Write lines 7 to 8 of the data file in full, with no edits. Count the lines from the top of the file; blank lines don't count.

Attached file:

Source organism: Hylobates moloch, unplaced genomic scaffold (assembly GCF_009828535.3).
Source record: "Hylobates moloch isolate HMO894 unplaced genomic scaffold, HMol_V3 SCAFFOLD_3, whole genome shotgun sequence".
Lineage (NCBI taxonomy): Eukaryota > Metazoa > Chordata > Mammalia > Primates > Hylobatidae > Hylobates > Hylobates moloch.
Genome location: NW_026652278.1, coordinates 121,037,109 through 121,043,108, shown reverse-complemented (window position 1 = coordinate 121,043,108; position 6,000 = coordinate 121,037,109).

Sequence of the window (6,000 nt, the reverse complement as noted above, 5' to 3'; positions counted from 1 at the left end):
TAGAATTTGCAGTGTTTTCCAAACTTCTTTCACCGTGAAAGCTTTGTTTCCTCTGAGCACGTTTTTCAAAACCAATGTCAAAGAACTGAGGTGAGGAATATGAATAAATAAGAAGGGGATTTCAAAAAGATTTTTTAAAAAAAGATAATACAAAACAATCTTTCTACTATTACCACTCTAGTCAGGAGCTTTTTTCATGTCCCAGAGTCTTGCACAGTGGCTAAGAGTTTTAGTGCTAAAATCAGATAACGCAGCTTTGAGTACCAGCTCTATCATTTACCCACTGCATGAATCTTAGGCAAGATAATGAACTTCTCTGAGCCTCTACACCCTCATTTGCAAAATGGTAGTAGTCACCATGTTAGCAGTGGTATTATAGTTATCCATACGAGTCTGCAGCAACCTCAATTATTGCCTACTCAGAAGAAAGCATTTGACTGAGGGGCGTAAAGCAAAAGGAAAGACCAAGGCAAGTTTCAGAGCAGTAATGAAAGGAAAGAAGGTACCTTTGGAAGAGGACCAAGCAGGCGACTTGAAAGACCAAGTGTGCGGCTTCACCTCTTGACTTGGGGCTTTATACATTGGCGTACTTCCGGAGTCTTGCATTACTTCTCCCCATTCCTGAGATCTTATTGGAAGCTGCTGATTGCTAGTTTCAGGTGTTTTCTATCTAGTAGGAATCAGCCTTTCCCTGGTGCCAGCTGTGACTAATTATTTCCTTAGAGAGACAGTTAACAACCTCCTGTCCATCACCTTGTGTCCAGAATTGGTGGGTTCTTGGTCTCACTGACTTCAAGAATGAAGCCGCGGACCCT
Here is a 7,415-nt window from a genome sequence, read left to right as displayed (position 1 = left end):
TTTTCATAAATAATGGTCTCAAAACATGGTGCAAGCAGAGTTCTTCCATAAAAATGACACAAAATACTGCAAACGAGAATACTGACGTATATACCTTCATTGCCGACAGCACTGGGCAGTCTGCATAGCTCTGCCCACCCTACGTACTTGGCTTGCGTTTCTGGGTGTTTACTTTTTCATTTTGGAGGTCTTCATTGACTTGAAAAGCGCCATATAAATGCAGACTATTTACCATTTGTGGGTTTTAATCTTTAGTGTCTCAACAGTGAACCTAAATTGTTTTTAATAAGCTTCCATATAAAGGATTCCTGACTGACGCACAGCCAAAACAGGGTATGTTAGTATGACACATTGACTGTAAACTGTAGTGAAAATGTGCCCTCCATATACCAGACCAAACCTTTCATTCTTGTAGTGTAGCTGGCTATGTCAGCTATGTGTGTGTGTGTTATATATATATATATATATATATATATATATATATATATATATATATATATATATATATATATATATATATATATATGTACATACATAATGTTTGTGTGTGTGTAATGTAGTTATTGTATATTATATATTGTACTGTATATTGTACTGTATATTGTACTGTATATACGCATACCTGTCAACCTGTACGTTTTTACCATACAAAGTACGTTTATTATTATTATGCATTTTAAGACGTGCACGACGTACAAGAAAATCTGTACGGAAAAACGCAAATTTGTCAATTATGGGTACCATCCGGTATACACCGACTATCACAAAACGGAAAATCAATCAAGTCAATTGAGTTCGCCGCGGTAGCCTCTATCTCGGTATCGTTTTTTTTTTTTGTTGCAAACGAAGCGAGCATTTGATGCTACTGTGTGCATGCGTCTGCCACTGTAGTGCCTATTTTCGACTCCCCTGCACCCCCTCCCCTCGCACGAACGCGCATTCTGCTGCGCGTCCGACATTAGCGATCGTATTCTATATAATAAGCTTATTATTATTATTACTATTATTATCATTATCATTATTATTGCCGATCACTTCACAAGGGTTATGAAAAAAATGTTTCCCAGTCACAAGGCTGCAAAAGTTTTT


Here is a 7,415-nt window from a genome sequence, read left to right as displayed (position 1 = left end):
TTTTCATAAATAATGGTCTCAAAACATGGTGCAAGCAGAGTTCTTCCATAAAAATGACACAAAATACTGCAAACGAGAATACTGACGTATATACCTTCATTGCCGACAGCACTGGGCAGTCTGCATAGCTCTGCCCACCCTACGTACTTGGCTTGCGTTTCTGGGTGTTTACTTTTTCATTTTGGAGGTCTTCATTGACTTGAAAAGCGCCATATAAATGCAGACTATTTACCATTTGTGGGTTTTAATCTTTAGTGTCTCAACAGTGAACCTAAATTGTTTTTAATAAGCTTCCATATAAAGGATTCCTGACTGACGCACAGCCAAAACAGGGTATGTTAGTATGACACATTGACTGTAAACTGTAGTGAAAATGTGCCCTCCATATACCAGACCAAACCTTTCATTCTTGTAGTGTAGCTGGCTATGTCAGCTATGTGTGTGTGTGTTATATATATATATATATATATATATATATATATATATATATATATATATATATATATATATATATATATATATATATGTACATACATAATGTTTGTGTGTGTGTAATGTAGTTATTGTATATTATATATTGTACTGTATATTGTACTGTATATTGTACTGTATATACGCATACCTGTCAACCTGTACGTTTTTACCATACAAAGTACGTTTATTATTATTATGCATTTTAAGACGTGCACGACGTACAAGAAAATCTGTACGGAAAAACGCAAATTTGTCAATTATGGGTACCATCCGGTATACACCGACTATCACAAAACGGAAAATCAATCAAGTCAATTGAGTTCGCCGCGGTAGCCTCTATCTCGGTATCGTTTTTTTTTTTTGTTGCAAACGAAGCGAGCATTTGATGCTACTGTGTGCATGCGTCTGCCACTGTAGTGCCTATTTTCGACTCCCCTGCACCCCCTCCCCTCGCACGAACGCGCATTCTGCTGCGCGTCCGACATTAGCGATCGTATTCTATATAATAAGCTTATTATTATTATTACTATTATTATCATTATCATTATTATTGCCGATCACTTCACAAGGGTTATGAAAAAAATGTTTCCCAGTCACAAGGCTGCAAAAGTTTTT